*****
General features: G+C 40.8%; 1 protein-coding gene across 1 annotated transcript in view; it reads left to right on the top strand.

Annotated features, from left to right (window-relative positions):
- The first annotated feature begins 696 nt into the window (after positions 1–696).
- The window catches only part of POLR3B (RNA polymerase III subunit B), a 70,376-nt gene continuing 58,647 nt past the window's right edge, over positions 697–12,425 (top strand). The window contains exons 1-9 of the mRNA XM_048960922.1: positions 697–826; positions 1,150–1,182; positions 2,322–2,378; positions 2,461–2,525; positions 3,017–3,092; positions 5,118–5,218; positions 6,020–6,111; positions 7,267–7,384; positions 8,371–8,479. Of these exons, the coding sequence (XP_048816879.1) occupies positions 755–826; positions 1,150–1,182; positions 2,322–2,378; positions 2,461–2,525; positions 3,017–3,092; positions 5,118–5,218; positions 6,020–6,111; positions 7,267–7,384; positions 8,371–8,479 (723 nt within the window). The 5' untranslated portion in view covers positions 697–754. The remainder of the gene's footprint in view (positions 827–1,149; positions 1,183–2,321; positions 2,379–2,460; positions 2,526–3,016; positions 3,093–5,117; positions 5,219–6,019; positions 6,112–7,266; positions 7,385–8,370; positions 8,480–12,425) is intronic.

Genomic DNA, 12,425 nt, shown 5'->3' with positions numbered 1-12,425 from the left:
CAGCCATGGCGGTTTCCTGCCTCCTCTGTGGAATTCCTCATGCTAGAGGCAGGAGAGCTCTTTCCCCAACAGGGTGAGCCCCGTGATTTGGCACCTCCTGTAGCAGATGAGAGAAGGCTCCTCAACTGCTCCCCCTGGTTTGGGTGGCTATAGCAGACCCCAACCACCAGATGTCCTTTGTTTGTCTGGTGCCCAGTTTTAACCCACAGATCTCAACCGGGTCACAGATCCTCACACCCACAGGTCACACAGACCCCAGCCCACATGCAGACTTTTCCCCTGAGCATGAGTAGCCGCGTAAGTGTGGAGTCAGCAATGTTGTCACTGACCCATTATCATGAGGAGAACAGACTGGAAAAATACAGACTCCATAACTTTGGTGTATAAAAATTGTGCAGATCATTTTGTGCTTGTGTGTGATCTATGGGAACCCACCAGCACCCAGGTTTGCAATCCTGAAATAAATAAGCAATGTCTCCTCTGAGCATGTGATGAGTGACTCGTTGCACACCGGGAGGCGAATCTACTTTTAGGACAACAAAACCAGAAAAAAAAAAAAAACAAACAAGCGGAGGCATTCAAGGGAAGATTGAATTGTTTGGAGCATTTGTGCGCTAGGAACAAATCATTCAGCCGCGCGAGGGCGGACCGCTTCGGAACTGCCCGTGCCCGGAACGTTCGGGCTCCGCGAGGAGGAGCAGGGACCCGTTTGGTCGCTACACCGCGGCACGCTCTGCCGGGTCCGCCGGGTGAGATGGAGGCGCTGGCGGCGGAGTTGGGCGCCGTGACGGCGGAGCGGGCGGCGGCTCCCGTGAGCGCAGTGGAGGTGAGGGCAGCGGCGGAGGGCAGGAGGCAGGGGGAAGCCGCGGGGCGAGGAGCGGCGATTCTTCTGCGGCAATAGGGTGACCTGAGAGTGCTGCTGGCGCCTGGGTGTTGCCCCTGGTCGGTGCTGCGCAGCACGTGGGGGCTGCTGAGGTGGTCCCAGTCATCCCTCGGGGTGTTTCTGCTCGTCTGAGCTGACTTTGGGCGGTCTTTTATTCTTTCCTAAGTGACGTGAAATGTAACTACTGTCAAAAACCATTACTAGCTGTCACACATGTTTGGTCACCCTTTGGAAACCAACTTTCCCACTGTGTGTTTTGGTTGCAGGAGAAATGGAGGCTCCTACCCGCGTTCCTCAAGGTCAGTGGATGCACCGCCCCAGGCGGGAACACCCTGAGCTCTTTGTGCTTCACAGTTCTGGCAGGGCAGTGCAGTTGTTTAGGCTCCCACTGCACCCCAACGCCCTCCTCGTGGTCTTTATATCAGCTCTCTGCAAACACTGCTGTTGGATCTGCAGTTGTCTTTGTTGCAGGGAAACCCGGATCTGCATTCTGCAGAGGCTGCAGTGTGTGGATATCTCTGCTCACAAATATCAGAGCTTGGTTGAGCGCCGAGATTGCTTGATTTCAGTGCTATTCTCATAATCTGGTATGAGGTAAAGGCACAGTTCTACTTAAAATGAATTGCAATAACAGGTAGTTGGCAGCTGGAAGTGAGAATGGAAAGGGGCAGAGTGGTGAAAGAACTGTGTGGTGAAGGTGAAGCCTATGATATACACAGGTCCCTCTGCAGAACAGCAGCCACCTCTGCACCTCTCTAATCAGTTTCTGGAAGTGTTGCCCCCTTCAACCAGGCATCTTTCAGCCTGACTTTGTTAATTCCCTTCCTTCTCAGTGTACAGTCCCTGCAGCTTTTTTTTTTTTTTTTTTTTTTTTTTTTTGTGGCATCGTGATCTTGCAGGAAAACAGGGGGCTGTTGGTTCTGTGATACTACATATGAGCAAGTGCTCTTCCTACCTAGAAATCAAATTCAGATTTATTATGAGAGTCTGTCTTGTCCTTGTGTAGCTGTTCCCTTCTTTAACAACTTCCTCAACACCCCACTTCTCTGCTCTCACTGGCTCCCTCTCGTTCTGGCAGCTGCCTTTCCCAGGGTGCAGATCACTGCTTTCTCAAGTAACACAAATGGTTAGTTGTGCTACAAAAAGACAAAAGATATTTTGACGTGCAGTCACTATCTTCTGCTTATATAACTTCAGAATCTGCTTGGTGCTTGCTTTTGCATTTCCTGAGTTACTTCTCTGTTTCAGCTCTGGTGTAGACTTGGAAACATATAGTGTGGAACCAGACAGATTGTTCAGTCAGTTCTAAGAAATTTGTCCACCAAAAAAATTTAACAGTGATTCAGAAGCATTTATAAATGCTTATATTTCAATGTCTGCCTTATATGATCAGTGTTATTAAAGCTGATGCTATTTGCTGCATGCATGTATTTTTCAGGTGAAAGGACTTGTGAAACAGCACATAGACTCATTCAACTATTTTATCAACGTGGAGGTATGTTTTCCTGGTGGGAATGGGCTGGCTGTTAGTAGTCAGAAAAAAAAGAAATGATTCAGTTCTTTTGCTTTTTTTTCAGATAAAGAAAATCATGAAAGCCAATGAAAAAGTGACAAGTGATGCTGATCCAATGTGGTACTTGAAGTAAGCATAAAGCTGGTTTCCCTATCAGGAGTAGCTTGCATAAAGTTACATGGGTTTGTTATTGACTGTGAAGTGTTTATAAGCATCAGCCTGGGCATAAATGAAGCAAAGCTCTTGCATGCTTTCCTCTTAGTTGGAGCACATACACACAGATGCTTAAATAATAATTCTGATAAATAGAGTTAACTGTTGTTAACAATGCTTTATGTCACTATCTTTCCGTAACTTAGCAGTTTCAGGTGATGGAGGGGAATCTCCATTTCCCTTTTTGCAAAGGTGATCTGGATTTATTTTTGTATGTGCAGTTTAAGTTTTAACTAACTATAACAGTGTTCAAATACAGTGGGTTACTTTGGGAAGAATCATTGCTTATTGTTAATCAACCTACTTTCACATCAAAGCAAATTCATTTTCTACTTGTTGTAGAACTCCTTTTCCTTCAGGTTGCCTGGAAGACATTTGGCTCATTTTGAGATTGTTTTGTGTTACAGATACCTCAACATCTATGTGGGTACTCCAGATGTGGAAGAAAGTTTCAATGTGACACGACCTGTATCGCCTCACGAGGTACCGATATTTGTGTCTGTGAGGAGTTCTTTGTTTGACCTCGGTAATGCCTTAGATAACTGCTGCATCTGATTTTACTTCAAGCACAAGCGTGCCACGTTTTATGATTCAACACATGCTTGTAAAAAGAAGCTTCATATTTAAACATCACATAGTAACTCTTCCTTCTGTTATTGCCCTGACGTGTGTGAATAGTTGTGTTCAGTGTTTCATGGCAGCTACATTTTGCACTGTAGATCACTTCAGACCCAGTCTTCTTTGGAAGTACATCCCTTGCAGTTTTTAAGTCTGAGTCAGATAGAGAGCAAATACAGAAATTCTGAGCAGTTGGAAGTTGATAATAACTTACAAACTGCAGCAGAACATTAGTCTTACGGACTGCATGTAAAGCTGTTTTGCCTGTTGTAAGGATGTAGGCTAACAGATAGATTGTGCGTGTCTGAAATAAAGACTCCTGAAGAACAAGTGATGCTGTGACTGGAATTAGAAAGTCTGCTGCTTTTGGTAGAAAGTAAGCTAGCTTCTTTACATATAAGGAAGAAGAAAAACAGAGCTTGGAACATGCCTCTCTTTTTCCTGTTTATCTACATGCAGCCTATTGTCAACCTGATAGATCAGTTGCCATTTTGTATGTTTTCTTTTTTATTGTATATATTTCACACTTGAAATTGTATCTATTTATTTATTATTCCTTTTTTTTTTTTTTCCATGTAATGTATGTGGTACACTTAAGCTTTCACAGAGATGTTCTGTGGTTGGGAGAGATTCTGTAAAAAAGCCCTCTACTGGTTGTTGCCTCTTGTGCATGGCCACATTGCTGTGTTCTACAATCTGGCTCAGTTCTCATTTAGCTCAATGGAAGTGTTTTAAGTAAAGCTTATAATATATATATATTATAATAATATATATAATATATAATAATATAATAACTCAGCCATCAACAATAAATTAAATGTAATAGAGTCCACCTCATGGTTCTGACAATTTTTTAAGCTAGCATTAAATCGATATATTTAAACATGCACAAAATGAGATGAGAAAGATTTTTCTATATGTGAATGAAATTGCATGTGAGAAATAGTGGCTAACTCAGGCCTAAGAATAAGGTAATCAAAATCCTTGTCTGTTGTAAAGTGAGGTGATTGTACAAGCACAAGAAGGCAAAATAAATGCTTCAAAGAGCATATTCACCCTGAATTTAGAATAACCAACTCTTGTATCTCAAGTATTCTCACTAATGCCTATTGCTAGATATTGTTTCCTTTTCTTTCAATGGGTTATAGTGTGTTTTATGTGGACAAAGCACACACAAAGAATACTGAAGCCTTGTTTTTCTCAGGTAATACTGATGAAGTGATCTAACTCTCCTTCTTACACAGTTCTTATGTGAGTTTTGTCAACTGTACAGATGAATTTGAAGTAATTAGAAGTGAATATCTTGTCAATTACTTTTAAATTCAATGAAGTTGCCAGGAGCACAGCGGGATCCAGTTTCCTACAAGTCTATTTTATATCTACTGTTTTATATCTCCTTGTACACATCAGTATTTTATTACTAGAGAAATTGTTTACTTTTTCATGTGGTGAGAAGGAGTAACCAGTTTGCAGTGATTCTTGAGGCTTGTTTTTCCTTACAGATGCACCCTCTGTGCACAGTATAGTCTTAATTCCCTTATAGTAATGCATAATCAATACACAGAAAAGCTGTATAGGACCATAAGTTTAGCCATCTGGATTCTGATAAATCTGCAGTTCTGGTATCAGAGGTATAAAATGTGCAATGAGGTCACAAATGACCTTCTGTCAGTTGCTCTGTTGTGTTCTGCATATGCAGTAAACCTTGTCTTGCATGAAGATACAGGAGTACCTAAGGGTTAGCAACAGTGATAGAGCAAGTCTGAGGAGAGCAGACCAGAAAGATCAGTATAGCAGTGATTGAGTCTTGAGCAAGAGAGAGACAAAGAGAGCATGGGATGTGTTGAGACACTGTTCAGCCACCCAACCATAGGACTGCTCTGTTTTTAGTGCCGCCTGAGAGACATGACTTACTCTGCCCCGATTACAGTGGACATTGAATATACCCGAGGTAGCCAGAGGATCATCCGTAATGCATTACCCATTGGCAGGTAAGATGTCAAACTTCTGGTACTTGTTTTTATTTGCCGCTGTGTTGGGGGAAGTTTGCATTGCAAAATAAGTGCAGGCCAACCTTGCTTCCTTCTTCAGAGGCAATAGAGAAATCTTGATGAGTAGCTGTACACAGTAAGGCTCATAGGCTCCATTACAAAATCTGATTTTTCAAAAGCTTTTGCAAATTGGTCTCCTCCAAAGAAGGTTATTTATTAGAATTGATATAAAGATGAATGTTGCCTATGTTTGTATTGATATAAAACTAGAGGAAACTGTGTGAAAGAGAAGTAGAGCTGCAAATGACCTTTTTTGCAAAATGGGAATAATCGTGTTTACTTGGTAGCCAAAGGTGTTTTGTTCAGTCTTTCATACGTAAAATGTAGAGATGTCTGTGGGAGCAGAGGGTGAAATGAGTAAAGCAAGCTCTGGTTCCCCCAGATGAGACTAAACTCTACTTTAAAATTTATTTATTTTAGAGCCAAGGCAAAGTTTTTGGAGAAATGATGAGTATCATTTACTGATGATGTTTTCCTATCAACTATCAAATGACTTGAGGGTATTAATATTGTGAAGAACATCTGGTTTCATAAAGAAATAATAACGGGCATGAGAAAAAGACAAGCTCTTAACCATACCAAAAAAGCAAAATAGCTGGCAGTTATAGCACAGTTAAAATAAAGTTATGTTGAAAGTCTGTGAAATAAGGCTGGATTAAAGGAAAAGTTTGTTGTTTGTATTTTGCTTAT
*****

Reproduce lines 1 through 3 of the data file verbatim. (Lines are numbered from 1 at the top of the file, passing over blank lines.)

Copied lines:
General features: G+C 40.8%; 1 protein-coding gene across 1 annotated transcript in view; it reads left to right on the top strand.

Annotated features, from left to right (window-relative positions):
- The first annotated feature begins 696 nt into the window (after positions 1–696).